Do parklets really boost business? University City District gets the data

Tuesday, April 21, 2015

Originally published at flyingkitemedia.com


Are parklets -- the conversion of one or two parking spaces into an outdoor seating area complete with traffic-buffering plantings -- really a boost for nearby businesses? While plenty of detractors still insist that nothing maintains revenue and customer base like convenient parking, University City District (UCD) set out to quantify the impact of Philly’s first-everparklets.

Working with the City of Philadelphia, UCD installed parklets in the spring and summer of 2011, turning parking spaces into attractive outdoor seating areas with the cooperation of adjacent businesses, who helped with clean-up and nighttime security for the benches and tables.

It seems like a socially, environmentally and economically positive initiative, but would the data be there to prove it? In March, UCD’s department of planning and economic development released a report titled "The Case for Parklets: Measuring the Impact on Sidewalk Vitality and Neighborhood Businesses."

The sample size so far is small: the user numbers, activities and demographics of six University City parklets observed on Tuesdays and Wednesdays in spring and summer of 2013. But UCD Manager of Policy and Research Seth Budick insists that the results buoy the case for more parklets in Philly and beyond.

He notes that the busiest parklets were near small businesses, including restaurants with more customers than they could seat inside.

"If you provide additional seating outside the business in a comfortable, attractive way, that’s going to right away have a positive association with sales," he argues.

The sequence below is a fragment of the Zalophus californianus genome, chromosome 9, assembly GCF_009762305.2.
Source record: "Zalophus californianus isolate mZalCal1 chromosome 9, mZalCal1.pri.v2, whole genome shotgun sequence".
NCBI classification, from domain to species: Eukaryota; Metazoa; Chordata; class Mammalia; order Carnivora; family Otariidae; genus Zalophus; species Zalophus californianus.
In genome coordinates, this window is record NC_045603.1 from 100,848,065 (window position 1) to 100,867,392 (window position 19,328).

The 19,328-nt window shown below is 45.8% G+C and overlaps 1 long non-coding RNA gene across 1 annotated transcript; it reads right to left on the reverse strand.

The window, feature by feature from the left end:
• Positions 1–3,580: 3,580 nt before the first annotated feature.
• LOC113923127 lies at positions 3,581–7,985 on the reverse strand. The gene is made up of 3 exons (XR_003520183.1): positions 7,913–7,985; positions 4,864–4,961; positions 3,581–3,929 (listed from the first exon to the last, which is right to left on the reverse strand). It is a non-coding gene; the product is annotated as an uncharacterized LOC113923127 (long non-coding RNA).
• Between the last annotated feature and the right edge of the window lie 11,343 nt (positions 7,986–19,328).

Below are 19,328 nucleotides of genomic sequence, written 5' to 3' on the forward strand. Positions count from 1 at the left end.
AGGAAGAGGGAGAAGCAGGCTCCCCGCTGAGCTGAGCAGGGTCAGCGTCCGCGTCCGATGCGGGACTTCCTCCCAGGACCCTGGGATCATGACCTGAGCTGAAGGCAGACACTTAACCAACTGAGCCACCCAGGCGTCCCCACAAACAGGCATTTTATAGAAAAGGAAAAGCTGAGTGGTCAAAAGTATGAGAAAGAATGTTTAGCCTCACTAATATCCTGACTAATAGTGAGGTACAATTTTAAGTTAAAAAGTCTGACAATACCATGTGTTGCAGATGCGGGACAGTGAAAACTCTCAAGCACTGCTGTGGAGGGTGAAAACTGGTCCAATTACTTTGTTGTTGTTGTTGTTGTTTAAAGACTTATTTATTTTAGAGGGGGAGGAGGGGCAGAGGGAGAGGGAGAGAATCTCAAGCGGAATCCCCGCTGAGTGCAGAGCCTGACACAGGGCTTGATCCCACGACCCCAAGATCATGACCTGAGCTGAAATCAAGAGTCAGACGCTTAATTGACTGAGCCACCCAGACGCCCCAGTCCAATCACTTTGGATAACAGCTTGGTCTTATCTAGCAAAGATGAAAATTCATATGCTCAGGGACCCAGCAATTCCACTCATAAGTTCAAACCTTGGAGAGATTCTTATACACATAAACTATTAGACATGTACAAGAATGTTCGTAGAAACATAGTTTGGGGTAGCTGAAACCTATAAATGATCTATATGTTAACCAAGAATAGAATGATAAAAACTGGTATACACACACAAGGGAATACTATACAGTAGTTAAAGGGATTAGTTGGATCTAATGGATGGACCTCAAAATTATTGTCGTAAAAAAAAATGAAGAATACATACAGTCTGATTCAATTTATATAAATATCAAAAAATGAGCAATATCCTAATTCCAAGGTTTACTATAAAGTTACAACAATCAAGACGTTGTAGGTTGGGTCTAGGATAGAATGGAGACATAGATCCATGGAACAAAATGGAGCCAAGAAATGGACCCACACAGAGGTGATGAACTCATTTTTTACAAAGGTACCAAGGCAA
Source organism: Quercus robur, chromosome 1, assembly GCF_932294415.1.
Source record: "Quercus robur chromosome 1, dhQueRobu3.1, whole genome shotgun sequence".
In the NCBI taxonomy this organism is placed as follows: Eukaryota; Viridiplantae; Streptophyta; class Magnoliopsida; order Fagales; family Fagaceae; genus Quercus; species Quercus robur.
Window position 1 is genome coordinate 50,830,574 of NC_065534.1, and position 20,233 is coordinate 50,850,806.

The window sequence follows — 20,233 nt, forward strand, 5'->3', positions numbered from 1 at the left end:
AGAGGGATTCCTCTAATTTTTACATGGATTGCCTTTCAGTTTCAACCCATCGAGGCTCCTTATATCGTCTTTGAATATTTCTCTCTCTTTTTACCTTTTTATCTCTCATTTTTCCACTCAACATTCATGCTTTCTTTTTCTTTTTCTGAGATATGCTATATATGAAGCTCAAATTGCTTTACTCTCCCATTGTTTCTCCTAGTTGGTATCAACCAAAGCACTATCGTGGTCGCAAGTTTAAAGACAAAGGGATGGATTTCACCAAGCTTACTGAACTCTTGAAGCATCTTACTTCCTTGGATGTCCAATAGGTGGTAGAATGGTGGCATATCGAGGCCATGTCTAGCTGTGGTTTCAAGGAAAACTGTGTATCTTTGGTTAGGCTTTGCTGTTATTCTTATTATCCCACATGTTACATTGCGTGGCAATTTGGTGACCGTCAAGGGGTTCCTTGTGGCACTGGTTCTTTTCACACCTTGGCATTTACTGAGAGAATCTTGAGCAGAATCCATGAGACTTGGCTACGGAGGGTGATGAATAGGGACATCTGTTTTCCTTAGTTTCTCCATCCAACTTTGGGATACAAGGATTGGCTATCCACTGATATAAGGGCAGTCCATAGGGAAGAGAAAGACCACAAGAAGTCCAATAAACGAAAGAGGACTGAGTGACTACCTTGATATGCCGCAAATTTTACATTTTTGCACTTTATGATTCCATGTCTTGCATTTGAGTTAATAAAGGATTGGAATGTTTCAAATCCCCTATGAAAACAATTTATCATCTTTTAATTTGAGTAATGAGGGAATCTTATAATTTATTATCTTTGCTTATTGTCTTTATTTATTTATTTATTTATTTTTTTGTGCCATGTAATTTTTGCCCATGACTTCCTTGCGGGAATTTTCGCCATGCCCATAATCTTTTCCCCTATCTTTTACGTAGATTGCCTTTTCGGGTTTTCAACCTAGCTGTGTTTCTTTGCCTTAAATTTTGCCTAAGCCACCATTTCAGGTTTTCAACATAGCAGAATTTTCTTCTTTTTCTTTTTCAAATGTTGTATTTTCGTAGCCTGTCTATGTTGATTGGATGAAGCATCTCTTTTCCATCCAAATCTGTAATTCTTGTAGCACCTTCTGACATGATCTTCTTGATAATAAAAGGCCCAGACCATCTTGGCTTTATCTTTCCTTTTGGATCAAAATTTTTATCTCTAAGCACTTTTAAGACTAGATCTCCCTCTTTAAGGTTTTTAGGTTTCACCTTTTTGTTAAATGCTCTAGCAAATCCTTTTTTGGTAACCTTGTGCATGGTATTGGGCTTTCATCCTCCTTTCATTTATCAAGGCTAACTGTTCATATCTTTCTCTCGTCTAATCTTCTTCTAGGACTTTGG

Numbers from four participating University City businesses bear this out: On average, they saw a 20 percent increase in sales while the parklets were installed (remarkable, the study notes, since the summer is not the season of peak traffic in University City, when many students are away).

According to UCD, the parklets attracted a crowd, especially those stationed outside a taco shop and an ice cream parlor: "Over 150 unique users over the course of a day in the 240 square feet that could otherwise have hosted just one or two parked cars."

But there are less tangible benefits, too.

"The parklet just changes people’s larger perceptions of a street," says Budick. "Instead of being a place you merely pass through, it becomes a hub of activity, a nexus for the community."

Especially in an "urban village" like University City where many residents know one another, it’s a chance to meet friends in the street, linger in a comfortable outdoor place or stop into neighboring businesses for an impromptu snack or drink.

According to Budick, one parklet at 43rd and Baltimore was a particularly good example of this. Already a "crossroads of the neighborhood" near the park, a farmer’s market and many businesses, a new "synergy" popped up in the former parking space.

"That feeds back into business activity," he continues. "It’s really what we call placemaking -- creating what people perceive as a place where before it was an intersection."

Writer: Alaina Mabaso
Source: Seth Budick, University City District


View "Do Parklets" at flyingkitemedia.com

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